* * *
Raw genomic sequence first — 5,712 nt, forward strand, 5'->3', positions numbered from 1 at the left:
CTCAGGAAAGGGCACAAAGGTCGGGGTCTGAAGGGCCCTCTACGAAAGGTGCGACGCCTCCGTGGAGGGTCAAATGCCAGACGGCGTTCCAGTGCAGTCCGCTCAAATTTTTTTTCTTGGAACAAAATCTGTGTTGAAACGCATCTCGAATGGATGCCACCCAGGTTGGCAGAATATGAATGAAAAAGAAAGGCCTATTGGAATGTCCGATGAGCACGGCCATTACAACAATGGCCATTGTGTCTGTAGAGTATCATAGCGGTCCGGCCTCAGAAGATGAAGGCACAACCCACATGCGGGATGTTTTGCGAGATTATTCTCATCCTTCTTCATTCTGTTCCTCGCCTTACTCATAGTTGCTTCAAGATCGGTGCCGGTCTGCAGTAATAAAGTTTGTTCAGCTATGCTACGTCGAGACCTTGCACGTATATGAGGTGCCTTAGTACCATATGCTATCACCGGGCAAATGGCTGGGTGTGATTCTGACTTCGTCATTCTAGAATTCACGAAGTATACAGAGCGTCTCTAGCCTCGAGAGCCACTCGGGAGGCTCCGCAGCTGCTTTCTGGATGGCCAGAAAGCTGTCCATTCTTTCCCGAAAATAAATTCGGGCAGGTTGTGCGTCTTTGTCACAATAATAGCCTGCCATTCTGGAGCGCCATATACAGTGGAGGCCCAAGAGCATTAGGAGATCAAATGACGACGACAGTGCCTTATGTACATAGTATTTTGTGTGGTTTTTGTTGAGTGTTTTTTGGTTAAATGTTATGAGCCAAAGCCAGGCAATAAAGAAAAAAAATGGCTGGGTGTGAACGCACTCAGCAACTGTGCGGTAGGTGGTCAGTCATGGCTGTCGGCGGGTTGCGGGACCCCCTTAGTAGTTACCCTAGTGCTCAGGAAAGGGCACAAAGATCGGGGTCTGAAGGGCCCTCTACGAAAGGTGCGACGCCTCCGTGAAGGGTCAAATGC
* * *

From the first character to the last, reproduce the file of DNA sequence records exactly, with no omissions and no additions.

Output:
Raw genomic sequence first — 5,712 nt, forward strand, 5'->3', positions numbered from 1 at the left:
CTCAGGAAAGGGCACAAAGGTCGGGGTCTGAAGGGCCCTCTACGAAAGGTGCGACGCCTCCGTGGAGGGTCAAATGCCAGACGGCGTTCCAGTGCAGTCCGCTCAAATTTTTTTTCTTGGAACAAAATCTGTGTTGAAACGCATCTCGAATGGATGCCACCCAGGTTGGCAGAATATGAATGAAAAAGAAAGGCCTATTGGAATGTCCGATGAGCACGGCCATTACAACAATGGCCATTGTGTCTGTAGAGTATCATAGCGGTCCGGCCTCAGAAGATGAAGGCACAACCCACATGCGGGATGTTTTGCGAGATTATTCTCATCCTTCTTCATTCTGTTCCTCGCCTTACTCATAGTTGCTTCAAGATCGGTGCCGGTCTGCAGTAATAAAGTTTGTTCAGCTATGCTACGTCGAGACCTTGCACGTATATGAGGTGCCTTAGTACCATATGCTATCACCGGGCAAATGGCTGGGTGTGATTCTGACTTCGTCATTCTAGAATTCACGAAGTATACAGAGCGTCTCTAGCCTCGAGAGCCACTCGGGAGGCTCCGCAGCTGCTTTCTGGATGGCCAGAAAGCTGTCCATTCTTTCCCGAAAATAAATTCGGGCAGGTTGTGCGTCTTTGTCACAATAATAGCCTGCCATTCTGGAGCGCCATATACAGTGGAGGCCCAAGAGCATTAGGAGATCAAATGACGACGACAGTGCCTTATGTACATAGTATTTTGTGTGGTTTTTGTTGAGTGTTTTTTGGTTAAATGTTATGAGCCAAAGCCAGGCAATAAAGAAAAAAAATGGCTGGGTGTGAACGCACTCAGCAACTGTGCGGTAGGTGGTCAGTCATGGCTGTCGGCGGGTTGCGGGACCCCCTTAGTAGTTACCCTAGTGCTCAGGAAAGGGCACAAAGATCGGGGTCTGAAGGGCCCTCTACGAAAGGTGCGACGCCTCCGTGAAGGGTCAAATGC